It would seem like time might soothe the sting of anti-gay hate slurs such as “faggot.” But I recently learned that the hateful language shocks my senses as much at 65 as it did a half-century ago.
A dispute with neighbors about their large dogs running loose and attacking my little 10-pound poodle led to a 14-year-old youth in their supervision calling me a “faggot.” The word shocked me so that at first I thought his female guardian had uttered it. But the teenager confirmed he said it.
The teenager also disputed my claim about the dogs running loose for an extended period of time while they were out of town, during which time my little dog was attacked by their big boxer. In essence, the teen called me a liar.
In fact, the attack the teenager claimed didn’t happen so scared my dog she trembled and cried under the bed for an hour. Fortunately, she seemed to suffer no serious physical injury, despite the boxer briefly having a death grip on her neck.
During the confrontation with the family, the adult male in the teenager’s company supported the youngster’s anti-gay remark, asking me, “Well, what are you?”
I didn’t answer the question. I hardly knew what to say. But I did call law enforcement for assistance. It marked my third call to 911 over the weekend — two about the dogs running loose and one about the dispute.
I asked the teenager if he learned that language from his family. He said, “I learned it a school. I was raised by a good Christian mother.” I was already aware his family spent a significant amount of their time at church.
The law enforcement officer listened to my side of the complaint, and he talked to the family and the youth. He told me that he advised the youth it was wrong to call people names, but he told me it was a “freedom of speech issue” and amounted to no crime.
I told the officer I believed the use of anti-gay slurs represented harassment, but I dropped it at that point. He told me at one point early on that I needed to calm down because I was at risk of making him mad and “that’s not going to help you.” He mentioned something about an apology from the youth, but I told him I wanted no further conversations with anyone in the family.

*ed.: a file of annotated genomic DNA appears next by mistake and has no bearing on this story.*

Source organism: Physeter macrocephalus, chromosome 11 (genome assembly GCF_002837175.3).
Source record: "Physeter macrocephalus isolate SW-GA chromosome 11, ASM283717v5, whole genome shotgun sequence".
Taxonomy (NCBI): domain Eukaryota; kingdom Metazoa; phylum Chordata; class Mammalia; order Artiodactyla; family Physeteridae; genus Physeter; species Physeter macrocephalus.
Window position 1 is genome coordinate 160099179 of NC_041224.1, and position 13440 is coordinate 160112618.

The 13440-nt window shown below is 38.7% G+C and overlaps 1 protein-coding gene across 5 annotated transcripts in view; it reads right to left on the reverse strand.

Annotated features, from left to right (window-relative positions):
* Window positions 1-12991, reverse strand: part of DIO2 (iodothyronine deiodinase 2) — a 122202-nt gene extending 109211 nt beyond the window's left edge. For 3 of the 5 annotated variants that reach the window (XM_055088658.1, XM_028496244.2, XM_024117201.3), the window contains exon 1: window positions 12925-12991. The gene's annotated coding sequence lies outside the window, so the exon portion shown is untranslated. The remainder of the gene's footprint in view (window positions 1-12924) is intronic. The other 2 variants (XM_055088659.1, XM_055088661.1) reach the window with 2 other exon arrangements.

I pointed out the teenager’s remark about someone who lives alone, never throws parties and lives a really quiet life disturbed me because of the potential for what might be said to a same-sex male or female couple or single people who entertain frequently.
The teenager’s slur also surprised me in part because it seems to contradict what school officials report. They claim to be educating students about diversity and the need for tolerance in an effort to dissuade bullying.
At no time did anyone inquire about the health of my dog or about my own health even though I was knocked to the ground when the dog attacked.
Overall, I think law enforcement did a good job concerning my multiple complaints. But the last officer left me with the impression that they could use more training in the area of hate language and where it can lead. I made a special request that he include in his report the fact that the teenager had used the word “faggot” during the dispute.
If a teenager would yell “faggot” at a 65-year-old man who just called law enforcement, and then argue with that older man about the truth of his statements, what would he say or do to another student? Will I wake up and find “faggot” written on my car or house? Will that happen to some other LGBT person?
Coincidentally, the Southern Poverty Law Center’s Intelligence Report magazine, outlining its annual report on hate groups operating in the United States, arrived in my mailbox today. Under the category of General Hate with a specific Anti-LGBT focus, the human rights group identified 44 in operation of the total 784 hate groups documented in the nation last year.
Many of the group’s names use words like church, family, moral, ministries, mission, parents and such. The groups are located nationwide, and three have addresses in Texas, including Fort Worth, Plano and El Paso.
It’s pretty easy to understand how teenagers can be conflicted by the confusing messages they must be getting at home, church and school.
For me, it’s another lesson learned. No matter how hard I try to be a good neighbor, I will be at risk of — at the very least — verbal assaults because of my sexual orientation, and the words will hurt as much as they ever did.